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Cathedrals prepare space for Covid-19 vaccination centres

12 November 2020

Primates call for fair distribution to the poorest countries

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CATHEDRALS across England are preparing to become temporary Covid-19 vaccination centres.

It was announced on Monday that the first effective coronavirus vaccine has been found to prevent more than 90 per cent of people from being infected. The vaccine, which has been developed by Pfizer and BioNTech, has been tested on 43,500 people in six countries. No safety concerns have been raised.

The UK should get ten million doses by the end of the year. A further 30 million doses have been ordered. The Health Secretary, Matt Hancock, told MPs on Tuesday that the NHS would be ready to roll out the vaccine by next month, but that “there was no guarantee” of an imminent return to “normal” life. GPs would be given an extra £150 million to help.

The Deans and Chapters of Lichfield, Blackburn, Guildford, Gloucester, St Edmundsbury, and Southwark cathedrals are among the first to offer the buildings to their local health providers as a safe vaccination space.

The Dean of Lichfield, the Very Revd Adrian Dorber, said on Wednesday: “The roll-out of this new vaccine to immunise us against Covid-19 infection is the best news of the year. We want to offer the cathedral nave as a big space that can safely and securely house local vaccination programmes and enable speedy delivery to those most at risk.”

After Oldham, the Blackburn area has had the second highest coronavirus infection figures in the country. The region has been in local lockdown since July.

The cathedral is currently in talks with Healthier Lancashire and South Cumbria health providers to turn the Undercroft and Crypt area into a vaccination centre for an estimated 12- to 14-month period from December. This would allow for up to 1700 people a week to be vaccinated: 12 hours a day, seven days a week.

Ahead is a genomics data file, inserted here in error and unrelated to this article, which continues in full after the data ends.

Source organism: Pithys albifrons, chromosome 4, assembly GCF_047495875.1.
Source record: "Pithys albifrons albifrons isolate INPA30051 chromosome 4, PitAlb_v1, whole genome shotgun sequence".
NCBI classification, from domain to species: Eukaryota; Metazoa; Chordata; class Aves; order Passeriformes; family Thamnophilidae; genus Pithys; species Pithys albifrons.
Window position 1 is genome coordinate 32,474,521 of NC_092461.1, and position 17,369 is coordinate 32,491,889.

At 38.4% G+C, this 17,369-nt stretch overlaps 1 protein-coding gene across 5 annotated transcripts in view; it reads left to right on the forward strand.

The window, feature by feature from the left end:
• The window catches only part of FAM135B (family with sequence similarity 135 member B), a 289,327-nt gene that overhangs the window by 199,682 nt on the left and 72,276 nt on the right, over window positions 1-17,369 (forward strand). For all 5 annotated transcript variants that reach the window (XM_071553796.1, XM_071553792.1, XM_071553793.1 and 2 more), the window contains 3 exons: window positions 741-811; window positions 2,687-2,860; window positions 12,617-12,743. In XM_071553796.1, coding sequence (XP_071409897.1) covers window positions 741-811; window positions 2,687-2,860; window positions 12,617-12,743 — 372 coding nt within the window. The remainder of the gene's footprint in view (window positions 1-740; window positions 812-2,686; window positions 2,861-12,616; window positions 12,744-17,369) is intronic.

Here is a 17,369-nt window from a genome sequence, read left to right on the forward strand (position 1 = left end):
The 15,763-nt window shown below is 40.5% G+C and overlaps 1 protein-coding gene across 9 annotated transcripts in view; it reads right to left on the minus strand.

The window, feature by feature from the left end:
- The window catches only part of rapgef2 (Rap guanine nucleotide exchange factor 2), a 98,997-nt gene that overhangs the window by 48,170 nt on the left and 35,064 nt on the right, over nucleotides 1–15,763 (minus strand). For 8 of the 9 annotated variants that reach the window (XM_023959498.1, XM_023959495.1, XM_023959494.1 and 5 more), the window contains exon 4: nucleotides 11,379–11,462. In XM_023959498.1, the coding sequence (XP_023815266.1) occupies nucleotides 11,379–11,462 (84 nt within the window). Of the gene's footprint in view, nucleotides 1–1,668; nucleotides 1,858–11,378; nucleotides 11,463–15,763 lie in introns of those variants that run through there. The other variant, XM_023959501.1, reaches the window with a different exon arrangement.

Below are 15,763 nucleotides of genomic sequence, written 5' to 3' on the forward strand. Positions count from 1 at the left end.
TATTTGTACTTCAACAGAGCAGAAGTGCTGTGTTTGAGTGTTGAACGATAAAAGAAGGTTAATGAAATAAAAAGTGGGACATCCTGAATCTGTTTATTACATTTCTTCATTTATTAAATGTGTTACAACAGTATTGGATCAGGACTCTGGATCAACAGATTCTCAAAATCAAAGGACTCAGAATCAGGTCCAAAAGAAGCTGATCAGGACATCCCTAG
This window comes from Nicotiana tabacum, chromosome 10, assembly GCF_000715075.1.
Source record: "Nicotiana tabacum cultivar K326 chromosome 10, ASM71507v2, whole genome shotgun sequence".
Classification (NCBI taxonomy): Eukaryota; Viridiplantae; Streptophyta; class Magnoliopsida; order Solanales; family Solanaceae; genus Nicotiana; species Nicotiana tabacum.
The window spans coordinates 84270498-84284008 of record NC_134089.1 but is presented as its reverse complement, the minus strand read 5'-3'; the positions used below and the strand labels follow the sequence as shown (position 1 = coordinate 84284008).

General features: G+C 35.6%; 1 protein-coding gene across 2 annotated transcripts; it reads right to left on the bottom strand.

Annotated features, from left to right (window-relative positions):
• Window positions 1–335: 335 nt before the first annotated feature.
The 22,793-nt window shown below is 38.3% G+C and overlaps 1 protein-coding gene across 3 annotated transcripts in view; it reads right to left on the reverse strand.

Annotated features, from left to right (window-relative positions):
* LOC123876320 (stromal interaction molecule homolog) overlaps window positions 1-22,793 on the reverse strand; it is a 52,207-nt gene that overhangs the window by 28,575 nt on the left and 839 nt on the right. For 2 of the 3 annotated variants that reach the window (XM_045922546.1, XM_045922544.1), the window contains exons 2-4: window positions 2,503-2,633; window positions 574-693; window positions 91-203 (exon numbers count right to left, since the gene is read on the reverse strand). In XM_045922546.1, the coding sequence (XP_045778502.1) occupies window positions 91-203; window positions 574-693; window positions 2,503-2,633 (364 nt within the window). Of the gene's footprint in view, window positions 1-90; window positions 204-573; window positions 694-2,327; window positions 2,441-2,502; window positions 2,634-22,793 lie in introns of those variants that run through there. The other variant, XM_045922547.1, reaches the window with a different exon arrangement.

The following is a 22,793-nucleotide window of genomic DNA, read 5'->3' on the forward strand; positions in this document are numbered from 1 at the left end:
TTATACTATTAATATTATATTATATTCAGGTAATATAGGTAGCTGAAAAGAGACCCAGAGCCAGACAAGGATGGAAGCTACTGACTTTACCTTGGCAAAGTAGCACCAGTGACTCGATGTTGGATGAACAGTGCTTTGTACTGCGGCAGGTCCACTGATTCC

The Dean of Blackburn, the Very Revd Peter Howell-Jones, said on Wednesday: “At the heart of the Christian faith is love and hospitality, and a God that cares for all people. It is only right we offer our building as a safe and accessible space for this exciting inoculation plan and be prepared to serve the nation in these times of deep uncertainty and fear.”

Last month, Guildford Cathedral was turned into a drive-through clinic to immunise 800 residents against influenza. The Dean, the Very Revd Dianna Gwilliams said: “We were delighted to provide the venue for one of the GP practices in Guildford to hold a drive-in clinic and have offered our space again once a Covid-19 vaccine becomes available.

“Something as simple and basic as hospitality adds huge value to our community, especially at a time of uncertainty. For all cathedrals this hospitality demonstrates our place as places of hope and light for the nation.”

On Tuesday, the Primates of the Anglican Communion called on governments to ensure that any successful vaccines would be distributed to the poorest countries.

In their communiqué, published after a two-day online meeting attended by representatives from 37 of the 41 member Churches last week, they write: “The Primates appeal to the Governments of those countries developing vaccines to work closely with the WHO to ensure that distribution is on a just and fair basis, to the most vulnerable and not merely to the richest.”

The Primates’ Meeting included a presentation from Dr Sylvie Briand, who is the director for Global Infectious Hazards Preparedness in the World Health Organization’s Health Emergencies Programme.

She said: “We have effective vaccines for many deadly diseases, WHO is doing the utmost to ensure the COVID-19 vaccine is both safe and effective. Together, I hope we can create a partnership to empower and engage communities. It is certain that the most vulnerable in communities suffer the greatest impact of any epidemic, and these vulnerable communities most in need as the vaccine roll out begins next year.

“It is clear that there is opportunity for mutual collaboration between the Anglican Communion both locally and globally in this regard.”

Dr Mike Ryan, who is the WHO’s executive director for Health Emergencies Preparedness and Response, agreed. “Epidemics are about communities. Communities stop epidemics. For this reason, we are eager to work with faith leaders to build solidarity and uphold social justice, enabling you to speak to communities in a credible and understandable way.”

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